Ballet Flats and Mary Janes Back on the Runway

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brennk
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Ballet Flats and Mary Janes Back on the Runway

Post by brennk »

It looks like this year will see a return of ballet flats and Mary Janes for men on the fashion runways. Dior has put nearly their entire lineup in ballet flats or Mary Janes. Relative to many other designers, the clothes are even relatively normal.

https://footwearnews.com/gallery/dior-p ... ior-men-3/

There was also one great outfit that looks like a short dress with tights.

https://footwearnews.com/wp-content/upl ... jpg?w=1024
Dust
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Re: Ballet Flats and Mary Janes Back on the Runway

Post by Dust »

This is good news. If skirts for men are going to catch on, we need shoes for men to go with them. Most men's formal shoes are ugly, and better partly hidden under a trouser cuff...
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KiltedBigWave
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Re: Ballet Flats and Mary Janes Back on the Runway

Post by KiltedBigWave »

I love the ballet flat and mary jane look.
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Bertino56
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Re: Ballet Flats and Mary Janes Back on the Runway

Post by Bertino56 »

I could gladly do away with the term "Mary Janes" as it is too pointedly gender-specific.
How many men and boys are willing to wear a style of footwear commonly known as "Mary Jane?"
(Don't all raise your hands at once!)
Better they should be called "bar shoes," "strap shoes," or "school sandals."
Men and boys wore these shoes for centuries, without any hint of gender displacement.
The name "Mary Jane" didn't show up until about 1904, in the Buster Brown comic strip.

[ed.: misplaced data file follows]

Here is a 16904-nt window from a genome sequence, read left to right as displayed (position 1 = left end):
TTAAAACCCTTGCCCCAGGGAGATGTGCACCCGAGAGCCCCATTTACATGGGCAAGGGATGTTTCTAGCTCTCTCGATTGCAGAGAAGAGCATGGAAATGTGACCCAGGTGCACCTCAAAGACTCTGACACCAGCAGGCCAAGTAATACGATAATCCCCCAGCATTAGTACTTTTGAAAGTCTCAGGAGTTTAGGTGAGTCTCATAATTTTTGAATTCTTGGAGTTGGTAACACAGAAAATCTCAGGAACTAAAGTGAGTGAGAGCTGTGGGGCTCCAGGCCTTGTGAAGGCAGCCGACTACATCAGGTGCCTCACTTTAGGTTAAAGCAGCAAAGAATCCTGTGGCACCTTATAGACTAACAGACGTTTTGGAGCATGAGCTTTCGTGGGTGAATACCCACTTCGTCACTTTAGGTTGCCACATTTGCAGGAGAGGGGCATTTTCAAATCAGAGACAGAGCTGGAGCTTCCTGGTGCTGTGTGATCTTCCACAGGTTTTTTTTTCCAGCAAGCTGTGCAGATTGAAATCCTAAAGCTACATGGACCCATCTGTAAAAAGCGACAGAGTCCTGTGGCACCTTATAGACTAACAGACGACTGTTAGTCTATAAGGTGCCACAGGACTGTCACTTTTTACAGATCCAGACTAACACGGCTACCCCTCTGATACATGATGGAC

Mary Jane was Buster's girlfriend. The irony is, it was Buster himself wearing these shoes,
not his girlfriend. But the name stuck.
I agree with others here that skirts go better with lighter weight footwear. It seems that
runway fashion shows that feature men in skirts often show them with heavy, clunky boots.
I would much prefer seeing (and wearing) ballet flats, strap shoes, sandals, or trainers.
Having said that, I am really enjoying my size 46 Duckfeet Himmerlands and Lollands.
These are anything but lightweight. A Danish brand, they are presented to their (mostly female)
customers as "Mary Jane" styles. Some potential male customers are probably turned off by
this, but not me!
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phathack
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Re: Ballet Flats and Mary Janes Back on the Runway

Post by phathack »

Good, I need to replace mine and with big men's feet It's hard to find a shoe that fits, the companies that I used in the past have quit making my sizes. M13 / WW15
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Re: Ballet Flats and Mary Janes Back on the Runway

Post by Coder »

Bertino56 wrote: Mon Jan 22, 2024 2:29 am I agree with others here that skirts go better with lighter weight footwear. It seems that